Long Beach, CA 102. Late July 0 Violence hit suburbs of Los Angeles in late July, resulting in the police using a new aerosol tear-gas gun called the Chemical Mace.
Wilmington, DE 103. July 28 - 29 0 13[40] 325[40] City council passed riot-control measures as black gangs rampaged Wilmington.
Newburgh, NY 104. July 29 0 A Neo-Nazi rally resulted in fighting between black rioters and the National Renaissance Party, store windows broken, police cars broken, and 30 blacks arrested.[41] Police were also helped in controlling crowd by using the Chemical Mace.
Elgin, IL 105. July 29 0 Police sealed off five blocks of downtown Elgin after black gangs began setting fires, arson, and throwing bricks and bottles.
Rockford, IL 106. July 29 - 30 0 11 44 Two nights of rioting resulted in 11 injuries and 44 arrests.
Portland, OR 107. July 30 0 115 A civil rights protest grew violent after a member of the Black Panther Party did not show up. National Guard was put on alert as the rioters roamed through 30 square blocks of the city throwing rocks and smashing store windows.
Rivera Beach, FL 108. July 30 - 31 0 45 After a black man was arrested for a fight at a bar, rumors spread that a black man was beaten by police, resulting in 2 days of rioting. Police fired tear gas to break up a rampage of black rioters, while National Guardsmen were called up, but not used.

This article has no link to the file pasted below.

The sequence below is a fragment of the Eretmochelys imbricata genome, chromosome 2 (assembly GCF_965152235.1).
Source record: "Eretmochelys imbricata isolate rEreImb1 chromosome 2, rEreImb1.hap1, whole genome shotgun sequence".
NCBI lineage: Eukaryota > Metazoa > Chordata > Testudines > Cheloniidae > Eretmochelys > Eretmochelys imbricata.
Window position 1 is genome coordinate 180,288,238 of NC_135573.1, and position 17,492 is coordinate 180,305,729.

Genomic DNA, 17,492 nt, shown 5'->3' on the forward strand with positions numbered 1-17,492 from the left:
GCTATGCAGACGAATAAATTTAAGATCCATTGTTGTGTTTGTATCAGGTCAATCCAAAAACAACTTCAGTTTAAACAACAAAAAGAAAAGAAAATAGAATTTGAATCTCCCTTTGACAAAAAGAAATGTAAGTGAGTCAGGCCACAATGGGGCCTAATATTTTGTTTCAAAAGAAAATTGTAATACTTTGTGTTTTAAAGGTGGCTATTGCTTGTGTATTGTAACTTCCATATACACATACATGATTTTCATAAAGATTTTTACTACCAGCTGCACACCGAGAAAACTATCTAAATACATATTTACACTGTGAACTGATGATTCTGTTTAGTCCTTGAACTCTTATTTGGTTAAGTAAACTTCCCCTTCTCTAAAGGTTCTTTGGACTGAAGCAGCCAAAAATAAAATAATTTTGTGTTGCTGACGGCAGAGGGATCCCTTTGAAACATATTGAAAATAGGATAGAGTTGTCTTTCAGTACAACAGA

East Palo Alto, CA 109. July 30 - 31 0 Rocks and bottles were thrown until a patrol of black volunteers calmed the situation.
Milwaukee, WI 110. July 30 - August 3 4 100 1740 After police broke up a fight between 2 black women, objects were thrown at them and grew into 5 days of rioting, resulting in 4 dead, 100 injured, and 1740 arrested.
Wichita, KS 111. July 31 0 Black rioters fire-bombed two stores and stoned police and motorists.
Erie, PA 112. July 31 0 One of 3 outbursts of arson and brick-throwing in Erie.
West Palm Beach, FL 113. July 31 0 46 Tear gas was used to break up a mob of approximately 400 blacks. A fire that led to damages of about $350,000 (equivalent to $3,200,000 in 2023) led to the arrest of 46 people under Florida's new tough antiriot law.